Last week, whilst listening to Six Music in my studio, painting away without a care in the world, I heard the most interesting statistic I've ever heard about art.
Only 0.5% of British homes have original art hung on the walls. Half a percent. Seriously?
[I'm guessing this doesn't include the kids pictures on the fridge].
I was shocked. But this was only half the quote.
78% of French homes have original art adorning their walls.
It didn't surprise me to know that more French homes have original art in them than British homes. But those numbers- 0.5% versus 78%: that really did surprise me.
Why is this?
The French are known for their style and their élan. If there is a choice the French will more likely choose elegance over efficiency.
But are our French counterparts so steeped in culture that they feel original art, over a cheap mass produced print is in their DNA?
Let's think about this for a bit - The French have the Louvre, the Musee d'orsay, L'orangrie and that's only Paris...
But we have the National, the Royal Acdemy, Tates Britain and Modern, and that's just London.
The French have some of the worlds most famous artists to their flag; Monet, Seurat, Rodin. I know there are countless more, but the British have some heavyweights too; Constable, Turner, Henry Moore...
We are right up there with our artistic culture! And have been for centuries!
So, we're happy to pootle about famous galleries, look at the most famous, beautiful, valuable and important works of art the world has ever known, BUT we can't summon up the courage and the cash to buy original work.
Well worry no more.
You really can have stunning, original, professional art work in your home.
You won't be ripped off.
You won't be made to feel like a fool.
You won't be bullied into having something you don't like.
Next week I'm going to give you my top tips for how to buy art if you've never done it before. But in the meantime, here's something to get you started.
In order to buy well, you must buy something you love.
So you need to work out what your style and taste really is.
So get out more!
Loads of artists exhibit in bookstores, cafes, pubs, restaurants, and doctors' surgeries. Start looking out for the things that catch your eye.
Something you can live with.
Get online and find artists in your area. Most are willing to arrange a studio visit. You are not obliged to buy, tell them the truth - "I've seen your work online, I really like it but I wanted to see it in person before I think about buying any" Most artists will respect your honesty and arrange a visit with ease.
Remember that some small galleries have changed the name 'Private view' to 'Open evening' or 'Preview evening', deliberately to encourage new people to come. They are friendly, fun, usually drop of wine is involved, and folks freely talk about the art in front of them.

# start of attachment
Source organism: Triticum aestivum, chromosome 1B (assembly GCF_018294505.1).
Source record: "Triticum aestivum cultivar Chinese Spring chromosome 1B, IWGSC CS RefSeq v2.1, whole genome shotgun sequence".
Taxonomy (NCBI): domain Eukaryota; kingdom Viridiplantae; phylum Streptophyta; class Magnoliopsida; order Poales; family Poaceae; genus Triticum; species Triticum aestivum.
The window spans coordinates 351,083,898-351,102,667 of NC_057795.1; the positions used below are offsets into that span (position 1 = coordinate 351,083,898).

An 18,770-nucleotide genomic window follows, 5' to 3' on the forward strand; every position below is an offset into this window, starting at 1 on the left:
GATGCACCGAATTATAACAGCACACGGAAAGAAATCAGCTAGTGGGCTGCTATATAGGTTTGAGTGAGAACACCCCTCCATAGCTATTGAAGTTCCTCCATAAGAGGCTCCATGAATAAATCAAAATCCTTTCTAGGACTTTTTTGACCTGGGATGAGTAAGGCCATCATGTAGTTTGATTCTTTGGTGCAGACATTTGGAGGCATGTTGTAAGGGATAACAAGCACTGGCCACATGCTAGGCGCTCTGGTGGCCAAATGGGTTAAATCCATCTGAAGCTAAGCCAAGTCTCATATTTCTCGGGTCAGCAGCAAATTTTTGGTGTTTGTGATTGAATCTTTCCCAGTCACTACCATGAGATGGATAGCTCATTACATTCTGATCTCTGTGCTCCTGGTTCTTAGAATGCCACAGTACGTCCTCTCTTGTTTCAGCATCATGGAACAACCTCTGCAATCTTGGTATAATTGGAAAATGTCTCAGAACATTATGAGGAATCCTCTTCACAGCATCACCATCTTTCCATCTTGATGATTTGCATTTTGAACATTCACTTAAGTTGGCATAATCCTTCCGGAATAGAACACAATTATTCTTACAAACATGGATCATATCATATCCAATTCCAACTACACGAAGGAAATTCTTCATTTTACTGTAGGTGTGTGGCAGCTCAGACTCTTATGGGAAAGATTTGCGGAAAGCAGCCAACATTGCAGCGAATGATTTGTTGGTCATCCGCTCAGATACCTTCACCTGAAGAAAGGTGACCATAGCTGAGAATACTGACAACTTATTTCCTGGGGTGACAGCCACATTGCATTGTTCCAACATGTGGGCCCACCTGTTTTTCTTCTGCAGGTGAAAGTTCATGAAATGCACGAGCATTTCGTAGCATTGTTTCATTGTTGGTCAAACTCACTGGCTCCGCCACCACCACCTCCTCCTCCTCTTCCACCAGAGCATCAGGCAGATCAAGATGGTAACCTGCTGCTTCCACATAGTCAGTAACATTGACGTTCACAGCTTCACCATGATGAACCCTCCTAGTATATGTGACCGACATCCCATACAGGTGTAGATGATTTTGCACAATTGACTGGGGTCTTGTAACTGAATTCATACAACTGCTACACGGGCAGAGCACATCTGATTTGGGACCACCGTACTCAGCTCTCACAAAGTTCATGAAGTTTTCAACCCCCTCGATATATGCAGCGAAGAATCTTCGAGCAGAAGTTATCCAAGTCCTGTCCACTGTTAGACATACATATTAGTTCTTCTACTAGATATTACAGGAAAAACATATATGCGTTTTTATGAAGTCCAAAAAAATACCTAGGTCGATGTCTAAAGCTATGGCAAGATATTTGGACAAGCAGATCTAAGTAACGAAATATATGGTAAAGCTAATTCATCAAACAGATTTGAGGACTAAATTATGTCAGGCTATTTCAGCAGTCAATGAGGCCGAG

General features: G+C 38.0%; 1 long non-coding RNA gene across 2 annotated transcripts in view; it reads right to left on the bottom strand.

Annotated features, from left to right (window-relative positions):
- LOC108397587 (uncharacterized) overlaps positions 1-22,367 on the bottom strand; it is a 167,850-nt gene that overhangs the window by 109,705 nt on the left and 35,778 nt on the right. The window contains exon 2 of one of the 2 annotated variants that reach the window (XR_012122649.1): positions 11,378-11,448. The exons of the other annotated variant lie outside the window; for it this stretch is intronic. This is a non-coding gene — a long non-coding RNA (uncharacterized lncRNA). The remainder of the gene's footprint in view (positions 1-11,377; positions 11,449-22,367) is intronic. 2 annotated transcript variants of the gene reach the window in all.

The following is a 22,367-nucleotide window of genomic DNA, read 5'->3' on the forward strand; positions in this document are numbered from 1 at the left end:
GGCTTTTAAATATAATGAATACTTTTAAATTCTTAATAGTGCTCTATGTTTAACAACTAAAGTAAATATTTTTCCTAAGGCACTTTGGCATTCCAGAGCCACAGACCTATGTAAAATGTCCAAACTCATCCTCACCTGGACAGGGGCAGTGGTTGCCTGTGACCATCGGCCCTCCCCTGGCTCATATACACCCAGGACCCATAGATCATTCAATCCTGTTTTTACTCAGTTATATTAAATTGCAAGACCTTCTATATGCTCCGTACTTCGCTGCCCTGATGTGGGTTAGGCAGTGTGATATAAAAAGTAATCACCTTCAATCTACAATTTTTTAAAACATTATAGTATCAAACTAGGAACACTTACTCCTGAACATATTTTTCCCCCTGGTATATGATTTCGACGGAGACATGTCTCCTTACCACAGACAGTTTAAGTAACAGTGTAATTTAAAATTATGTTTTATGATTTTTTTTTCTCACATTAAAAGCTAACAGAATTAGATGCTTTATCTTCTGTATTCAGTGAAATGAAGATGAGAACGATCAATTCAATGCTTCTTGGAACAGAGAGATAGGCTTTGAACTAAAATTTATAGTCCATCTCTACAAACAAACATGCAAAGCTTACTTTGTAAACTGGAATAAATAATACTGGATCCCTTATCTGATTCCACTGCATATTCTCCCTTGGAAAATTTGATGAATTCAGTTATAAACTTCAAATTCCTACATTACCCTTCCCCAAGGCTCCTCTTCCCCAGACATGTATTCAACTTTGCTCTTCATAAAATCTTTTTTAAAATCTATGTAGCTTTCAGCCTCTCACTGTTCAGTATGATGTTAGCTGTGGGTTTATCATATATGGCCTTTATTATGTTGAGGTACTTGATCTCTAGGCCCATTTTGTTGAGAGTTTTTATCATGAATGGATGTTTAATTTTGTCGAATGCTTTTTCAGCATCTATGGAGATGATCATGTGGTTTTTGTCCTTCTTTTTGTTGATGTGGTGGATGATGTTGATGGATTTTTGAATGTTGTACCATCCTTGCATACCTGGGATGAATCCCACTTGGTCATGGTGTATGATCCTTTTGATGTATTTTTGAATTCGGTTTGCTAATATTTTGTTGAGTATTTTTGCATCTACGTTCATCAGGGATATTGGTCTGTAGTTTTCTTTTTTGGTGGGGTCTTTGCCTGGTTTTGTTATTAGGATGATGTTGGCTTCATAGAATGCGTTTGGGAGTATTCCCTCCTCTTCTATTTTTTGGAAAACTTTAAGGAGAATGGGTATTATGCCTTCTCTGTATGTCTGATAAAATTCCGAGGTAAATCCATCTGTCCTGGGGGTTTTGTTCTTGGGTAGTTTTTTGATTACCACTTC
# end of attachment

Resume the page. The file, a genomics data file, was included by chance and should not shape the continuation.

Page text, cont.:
Think back to when you were a teenager, or your university bedroom. I bet the walls were festooned with images that reflected things about you, things you loved, things that were cool.
Now that those posters are long gone, don't you deserve something better than a cheap mass produced print?
Start finding what you want on your wall...
Next week I'll give you my top tips on how to buy art and why you'll absolutely love it when you do!
I have just returned from an arty break in Paris. Despite several visits to Paris over the years, there was one particular museum that had escaped me, this time I had to make a visit; it was the Musee d’Orsay. Musee d'Orsay is open late on Thursday evenings and we decided this would be the best possible time to visit.
As we strolled along the banks of the Seine that Thursday evening watching the sunset in the distance, I couldn't help but feel myself become a French impressionist just by looking at the light in the sky. The thing that struck me most about that evening sunset was how pink it was! We sometimes have pink sunsets in England, maybe a hint of pink highlighting a cloud. But that evening the sky looked so pink and the light that was reflected off of the buildings looked golden. It felt truly magical to be walking by the river that evening.
I resisted the temptation to buy the entire shop then and there, and make my way to the gallery.
In the Musee D’ Orsay we headed straight for the impressionists. No postcard, no photograph, no book, no second hand image can do them justice. Monet’s sunset simply glowed, Renoir’s dappled light shimmered. Looking outside through the enormous clock window we could see Sacre Coeur in the distance bathed in the exact golden pinky glow that sat before us in so many paintings. These artists hadn’t exaggerated the light and colour, they had looked at it properly and made it sing.
I scrutinised the paintings focused entirely on colour.
Again and again I saw muted pinks, greys made from violets and yellow dancing gently over blue.
I would return to Aladin’s cave, and this time I knew exactly what I would buy.
Paris fashion week coincided with part of our visit. I have not returned home with any shoes, handbags or haute couture.
Pour moi - Haute couleur!
The wonderful paints are "Charvin - Maison de Haute Couleur".
I have paint, and inspiration and can’t wait to embark on making my next painting glow.
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